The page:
The jury work in the Crown Court, hearing evidence and assessing facts to determine if the defendent is guilty or not.

Only 1% of all criminal cases are heard by a jury.

On the jury, 12 strangers with no legal experience work together to discuss and deliberate the verdict, and try to give an unanimous decision (or at least a majority decision with a 10:2 split). If they give a guilty verdict, the jury must believe that the defendent is guilty beyond all reasonable doubt.

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Juries are only used in civil cases in the folloowing situations: defamation, false imprisonment, malicious prosecution, or fraud. They decide, on the balance of probabilities whether the defendant has proven their case. They also decide the amount of compensation to be paid by the defedent to the claimant. 

They can be used in personal injury cases but only in exceptional circumstances. H v Ministry of Defence 1991 tells us that it is very rare that a jury is used. The defendent was a soldier who had received negligent medical treatment necessitating the amputation of his penis. The court held this as an unexceptional circumstance.

Juries sometimes appear in the Coroner's Court, with a jury of 7 - 11 people. They enquire into the cause of death. They are only used in circumstrances such as: death in custody with unknown cause/caused by violence, death caused by a police officer, or death caused by poisoning or disease.

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The necessary qualifications to be selected as a juror are detailed in the Jurors Act 1970. Potential jurors are selected randomly from a pool of 18-75 year olds on the electoral roll, who have been a resident in the UK for at least 5 years from the age of 13.

They must not be mentally disordered (severe mental illness e.g schizophrenia), lack capacity (lack of English, sight, or hearing), or disqualified.


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There are two types of disqualification : permanent and 10 years.

People who are permanently disqualified fall into one or more of the following categories: have served a life sentence, have been detained at Her Majesty's Pleasure, have been imprisoned for public protection, have served an extended sentence, or have been in prison for 5 or more years. Ten year disqualifications can be given for: serving a prison sentence for less than 5 years, have served a suspended sentence, or have had a community order.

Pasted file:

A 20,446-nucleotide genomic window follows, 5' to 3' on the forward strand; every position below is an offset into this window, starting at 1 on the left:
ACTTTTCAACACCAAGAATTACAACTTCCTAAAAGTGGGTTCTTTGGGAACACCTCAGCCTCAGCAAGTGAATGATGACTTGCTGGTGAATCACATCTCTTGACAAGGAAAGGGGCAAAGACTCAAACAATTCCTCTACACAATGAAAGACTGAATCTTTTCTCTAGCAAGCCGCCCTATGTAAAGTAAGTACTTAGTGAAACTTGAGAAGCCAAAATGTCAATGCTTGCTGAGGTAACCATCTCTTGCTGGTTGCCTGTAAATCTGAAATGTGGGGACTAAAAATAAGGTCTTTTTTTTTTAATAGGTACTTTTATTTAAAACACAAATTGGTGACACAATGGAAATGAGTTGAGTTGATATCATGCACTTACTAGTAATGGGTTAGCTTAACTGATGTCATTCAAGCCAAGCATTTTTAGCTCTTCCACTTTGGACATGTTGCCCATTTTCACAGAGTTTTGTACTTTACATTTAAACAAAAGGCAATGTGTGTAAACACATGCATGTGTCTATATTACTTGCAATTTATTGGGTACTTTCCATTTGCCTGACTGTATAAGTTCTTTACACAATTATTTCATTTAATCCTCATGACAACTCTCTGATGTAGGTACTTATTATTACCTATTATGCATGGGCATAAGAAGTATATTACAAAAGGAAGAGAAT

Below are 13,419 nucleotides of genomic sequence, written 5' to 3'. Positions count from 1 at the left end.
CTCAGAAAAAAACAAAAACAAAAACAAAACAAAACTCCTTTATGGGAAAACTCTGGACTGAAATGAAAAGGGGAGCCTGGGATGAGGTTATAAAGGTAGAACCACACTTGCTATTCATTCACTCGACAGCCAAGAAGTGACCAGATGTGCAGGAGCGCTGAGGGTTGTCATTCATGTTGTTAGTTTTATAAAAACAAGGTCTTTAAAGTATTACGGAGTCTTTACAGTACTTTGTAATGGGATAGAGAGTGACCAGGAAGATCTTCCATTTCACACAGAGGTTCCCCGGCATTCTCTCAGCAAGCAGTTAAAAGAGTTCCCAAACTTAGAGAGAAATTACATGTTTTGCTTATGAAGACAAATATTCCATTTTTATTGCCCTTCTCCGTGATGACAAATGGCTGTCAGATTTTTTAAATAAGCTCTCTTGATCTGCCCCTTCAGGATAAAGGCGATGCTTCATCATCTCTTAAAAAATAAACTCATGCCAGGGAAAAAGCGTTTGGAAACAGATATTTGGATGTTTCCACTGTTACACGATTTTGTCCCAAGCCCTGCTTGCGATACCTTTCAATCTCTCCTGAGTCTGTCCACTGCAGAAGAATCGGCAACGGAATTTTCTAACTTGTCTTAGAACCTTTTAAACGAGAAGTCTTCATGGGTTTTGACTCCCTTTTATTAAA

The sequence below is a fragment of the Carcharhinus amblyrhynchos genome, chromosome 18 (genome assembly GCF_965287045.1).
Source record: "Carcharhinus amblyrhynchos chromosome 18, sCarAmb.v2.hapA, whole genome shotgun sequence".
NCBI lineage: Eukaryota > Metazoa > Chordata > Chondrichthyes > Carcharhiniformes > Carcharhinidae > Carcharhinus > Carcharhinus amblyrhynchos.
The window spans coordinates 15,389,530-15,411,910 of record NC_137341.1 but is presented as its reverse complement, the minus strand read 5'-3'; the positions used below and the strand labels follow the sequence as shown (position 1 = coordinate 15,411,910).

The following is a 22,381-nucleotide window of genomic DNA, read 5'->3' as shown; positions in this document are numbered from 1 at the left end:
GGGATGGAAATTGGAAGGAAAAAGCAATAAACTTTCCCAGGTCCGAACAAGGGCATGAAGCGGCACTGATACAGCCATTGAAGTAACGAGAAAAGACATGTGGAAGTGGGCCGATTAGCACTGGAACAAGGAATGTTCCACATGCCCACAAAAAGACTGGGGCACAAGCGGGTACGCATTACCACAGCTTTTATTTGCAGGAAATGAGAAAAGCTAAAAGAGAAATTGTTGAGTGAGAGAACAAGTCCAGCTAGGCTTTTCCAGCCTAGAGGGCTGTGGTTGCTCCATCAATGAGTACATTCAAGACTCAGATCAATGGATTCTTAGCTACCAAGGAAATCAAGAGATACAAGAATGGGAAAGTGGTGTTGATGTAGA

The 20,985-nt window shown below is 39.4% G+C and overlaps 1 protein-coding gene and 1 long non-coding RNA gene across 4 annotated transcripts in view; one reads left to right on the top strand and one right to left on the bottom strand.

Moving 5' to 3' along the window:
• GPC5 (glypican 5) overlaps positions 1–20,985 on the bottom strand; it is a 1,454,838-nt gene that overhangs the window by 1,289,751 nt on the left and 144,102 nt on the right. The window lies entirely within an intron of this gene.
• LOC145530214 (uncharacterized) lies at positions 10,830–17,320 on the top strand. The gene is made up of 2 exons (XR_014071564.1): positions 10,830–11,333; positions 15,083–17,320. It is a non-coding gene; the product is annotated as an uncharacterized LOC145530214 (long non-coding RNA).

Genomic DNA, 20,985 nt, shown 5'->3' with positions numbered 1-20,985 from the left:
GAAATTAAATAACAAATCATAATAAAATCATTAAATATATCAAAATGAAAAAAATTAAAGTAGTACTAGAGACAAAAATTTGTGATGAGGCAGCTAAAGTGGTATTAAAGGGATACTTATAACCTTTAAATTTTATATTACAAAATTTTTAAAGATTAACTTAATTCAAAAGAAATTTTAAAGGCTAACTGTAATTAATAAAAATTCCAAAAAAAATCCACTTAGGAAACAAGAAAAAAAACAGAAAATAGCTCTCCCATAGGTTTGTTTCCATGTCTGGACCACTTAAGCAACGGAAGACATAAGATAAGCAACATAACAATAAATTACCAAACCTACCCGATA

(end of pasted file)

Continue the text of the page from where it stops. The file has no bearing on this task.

Failure to declare disqualification results in a fine of £5000.

Some people receive a discretionary excusal on basis of holidays, exams, hospital appointments, illness, disabilities etc.

However some people are ineligible for jury service, and these people are MP's or traffic wardens.

Imperonation of ajuror, or failure to attend your jury service results in a fine of £1000.

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Both the Prosecution and the Defence have the right to challenge particular members of the jury.

TO THE ARRAY - This is a challenge to remove the entire jury.

 e.g R v Fraser, the defendent was of an ethnic minority, but all of the jurors were white.

FOR THE CAUSE - This is a challenge to an individual juror.

 e.g R v Wilson, the wife of a prison officer was selected as the juror for two defendants who had been on remand in her husband's prison, their convictions were quashed.

RIGHT TO STAND BY - This is only a right for the Prosecution. Out of the potential 15 jurors, three are put at the bottom of the list, leaving the preferred twelve to sit as the jury.

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1. USE OF THE ELECTORAL REGISTER - Not everyone is on the electoral register, therefore it is not a cross section of the entire population. Also, the register shows no additional important information such as disqualifications.

2. RANDOM SELECTION - The jury may not always be representative, and peope may be selected serveral times, or not at all.

3. DISQUALIFIED JURORS - Once again, a large chuink of the population is removed from jury service so it isn't representative.